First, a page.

That summarizes the commonalities between parenting and programming that I have learned over the last 7 weeks. I suspect I have a great deal more to learn.

One final note: If anyone approaches you to work on a web app that will take 18 years, run away as fast as you can, and do not look back.

Seven Things

I feel like I’m about last to the party, but after getting tagged by Ben Ramsey I thought I’d contribute to this meme/tag/whatever that’s going around the PHP community.  I intend to blog more in 2009, so this is a starting point anyway.

Seven Things you didn’t know about me:

1.   I learned to program in the 4th grade on an Apple II, in LOGO.  A high school near me had a program where a group of selected nerds from local schools would go there once a week and share two machines.  I was the only one in primary (elementary) school.

2. I used to do a lot of singing – school choir, madrigals, musicals, an a capella group with my friends, and a youth gospel band.  I sing alto.

3. I’m not religious and consider myself a (non militant) atheist.  We were raised that way since my family is a combination of Catholic, Jewish and Presbyterian and my parents didn’t believe in organized religion.  Despite this I went to an Anglican girls’ school for 11 years (also see the above mentioned gospel band) and am technically Jewish.

4. I met my husband Luke Welling in Advanced Software Engineering at college (RMIT University in Melbourne, Australia).  We had to do a review of each other’s code as part of an assignment.  The first words he ever said to me were, “This is crap.”

5.  I moved house every 1-2 years when I was a kid, left school at 16, went back at 19, and then spent far too much time nerding out at college, which I loved.

6.  I’ve been riding horses since I was four years old.  At four, I rode my Shetland pony Froggy through the house to annoy my mother.  (I believe I succeeded.)

7.  I sold my first article to a magazine when I was about 13 years old.  It was a light humorous piece about the challenges involved in buying a horse and was printed in a national horse magazine.  (I always wanted to be a writer when I grew up…or possibly a veterinarian…or maybe a secret agent.  I never thought it would end up being tech books that I wrote.)  I have also written one complete bad novel, and the beginnings of several others.  (Nanowrimo, I’m looking at you.)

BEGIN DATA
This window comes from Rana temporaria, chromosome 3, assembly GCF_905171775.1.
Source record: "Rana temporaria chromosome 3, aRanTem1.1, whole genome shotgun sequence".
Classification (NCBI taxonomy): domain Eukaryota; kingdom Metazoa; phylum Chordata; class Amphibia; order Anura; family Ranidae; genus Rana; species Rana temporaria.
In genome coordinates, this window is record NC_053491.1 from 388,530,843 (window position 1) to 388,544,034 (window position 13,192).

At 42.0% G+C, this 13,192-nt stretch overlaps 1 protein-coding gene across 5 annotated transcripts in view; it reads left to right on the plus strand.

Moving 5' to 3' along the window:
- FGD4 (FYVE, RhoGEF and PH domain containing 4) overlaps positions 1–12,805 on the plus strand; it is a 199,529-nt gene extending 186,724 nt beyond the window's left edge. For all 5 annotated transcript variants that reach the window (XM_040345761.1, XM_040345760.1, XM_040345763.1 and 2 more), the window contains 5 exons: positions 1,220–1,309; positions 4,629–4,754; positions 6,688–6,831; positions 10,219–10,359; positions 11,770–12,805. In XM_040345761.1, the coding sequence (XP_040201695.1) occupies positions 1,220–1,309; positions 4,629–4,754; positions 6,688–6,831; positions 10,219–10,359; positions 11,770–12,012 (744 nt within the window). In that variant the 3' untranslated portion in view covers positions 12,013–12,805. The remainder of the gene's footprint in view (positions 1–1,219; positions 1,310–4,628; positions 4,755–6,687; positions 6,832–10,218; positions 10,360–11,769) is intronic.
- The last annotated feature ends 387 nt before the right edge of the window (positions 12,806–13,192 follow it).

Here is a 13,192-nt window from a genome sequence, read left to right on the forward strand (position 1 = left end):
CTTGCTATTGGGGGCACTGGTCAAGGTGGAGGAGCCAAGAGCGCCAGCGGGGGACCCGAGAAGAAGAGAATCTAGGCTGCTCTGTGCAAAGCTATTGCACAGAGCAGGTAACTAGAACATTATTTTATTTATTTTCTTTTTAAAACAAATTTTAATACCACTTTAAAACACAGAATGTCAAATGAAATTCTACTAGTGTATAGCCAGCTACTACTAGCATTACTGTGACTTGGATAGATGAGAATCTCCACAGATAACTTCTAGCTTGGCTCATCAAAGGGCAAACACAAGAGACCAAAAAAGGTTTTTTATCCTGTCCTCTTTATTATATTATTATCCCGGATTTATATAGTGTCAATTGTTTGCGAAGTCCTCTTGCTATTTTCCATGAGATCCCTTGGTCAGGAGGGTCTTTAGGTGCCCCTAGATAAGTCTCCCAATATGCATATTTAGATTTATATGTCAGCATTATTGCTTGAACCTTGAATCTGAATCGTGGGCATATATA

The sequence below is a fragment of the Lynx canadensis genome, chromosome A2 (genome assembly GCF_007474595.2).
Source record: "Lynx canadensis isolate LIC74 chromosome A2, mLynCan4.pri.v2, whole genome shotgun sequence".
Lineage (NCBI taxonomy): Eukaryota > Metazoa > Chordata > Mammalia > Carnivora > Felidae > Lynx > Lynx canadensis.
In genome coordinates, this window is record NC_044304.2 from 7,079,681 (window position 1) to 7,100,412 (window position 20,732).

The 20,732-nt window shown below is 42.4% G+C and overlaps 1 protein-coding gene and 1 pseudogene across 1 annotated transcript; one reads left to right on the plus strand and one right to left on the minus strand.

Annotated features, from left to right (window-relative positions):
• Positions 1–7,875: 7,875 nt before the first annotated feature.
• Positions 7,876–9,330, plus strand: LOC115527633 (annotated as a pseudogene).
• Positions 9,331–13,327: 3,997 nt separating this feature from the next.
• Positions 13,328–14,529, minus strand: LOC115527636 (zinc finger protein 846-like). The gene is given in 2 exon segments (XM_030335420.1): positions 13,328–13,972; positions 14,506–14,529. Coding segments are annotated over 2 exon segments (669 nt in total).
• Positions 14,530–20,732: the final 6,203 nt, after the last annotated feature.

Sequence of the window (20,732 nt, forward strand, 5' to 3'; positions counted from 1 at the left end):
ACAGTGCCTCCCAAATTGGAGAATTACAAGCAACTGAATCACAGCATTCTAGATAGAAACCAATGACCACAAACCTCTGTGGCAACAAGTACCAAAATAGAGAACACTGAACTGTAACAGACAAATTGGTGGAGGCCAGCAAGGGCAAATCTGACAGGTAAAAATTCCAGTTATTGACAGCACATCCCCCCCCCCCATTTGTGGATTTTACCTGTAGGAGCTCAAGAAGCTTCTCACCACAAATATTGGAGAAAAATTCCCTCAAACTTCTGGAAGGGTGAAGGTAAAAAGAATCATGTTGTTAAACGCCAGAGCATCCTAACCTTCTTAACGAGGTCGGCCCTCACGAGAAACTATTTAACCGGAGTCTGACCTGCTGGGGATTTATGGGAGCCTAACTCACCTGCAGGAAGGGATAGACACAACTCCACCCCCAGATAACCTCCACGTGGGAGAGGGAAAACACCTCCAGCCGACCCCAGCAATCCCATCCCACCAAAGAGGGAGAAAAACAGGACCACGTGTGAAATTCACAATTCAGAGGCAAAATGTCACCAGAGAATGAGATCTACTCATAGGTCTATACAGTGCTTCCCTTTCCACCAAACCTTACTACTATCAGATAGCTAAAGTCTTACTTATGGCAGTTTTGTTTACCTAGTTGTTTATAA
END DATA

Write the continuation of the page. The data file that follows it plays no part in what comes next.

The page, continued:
OK, now here are my tag-ees.

Tag-wise, here are the rules:

  • Link your original tagger(s), and list these rules on your blog.
  • Share seven facts about yourself in the post—some random, some weird.
  • Tag seven people at the end of your post by leaving their names and the links to their blogs.
  • Let them know they’ve been tagged by leaving a comment on their blogs and/or Twitter.

Write Beautiful Code at OSCON

I gave my talk yesterday at OSCON 2008, and here are the slides.

It’s interesting – I think every time I have given this talk I focus on a slightly different aspect. Yesterday it was the importance of decoupling parts of your application architecture as much as possible. This is better for security reasons (allows paranoid coding practices), for scaling (allows you to switch out and/or scale components independently and quickly), and for maintainability.

OSCON is good as usual – if you’re here be sure to join Mozilla at Beerforge tonight, and come say hi.

Blog relocation

After a bunch of DNS and other broken-ness issues, I have given up on TypePad and moved my blog to self hosted WordPress.

Some links are still broken (notably About and Talks) but I’m working on that and hopefully they should be fixed soon.

Links to specific posts will also be broken, but they are all here somewhere.  (If I get time I might put in a bunch of rewrite rules but I’m not sure there are enough links into specific posts here for that to be worth it.  Tell me if you have specific requests.)

Moving on and OSCON

For those that haven’t heard it from me or the grapevine, I’m moving on from OmniTI.  I’ve had an exceptional amount of fun working with the good peeps over there for the last couple of years – it’s an excellent team and they do great work.  I’m still looking for my Next Big Thing.  Not sure yet what that will be but I am sure it will be fun.

I will be travelling a bit over the next week or so, will be in San Francisco next weekend and then on to Portland, Oregon on Sunday for OSCON.  I’ll be presenting the PHP and MySQL Best Practices tutorial with Luke, hope to catch up with all the usual suspects, meet some new people, learn some cool stuff, and have the general uber experience that is OSCON.  Hope to see some of you there.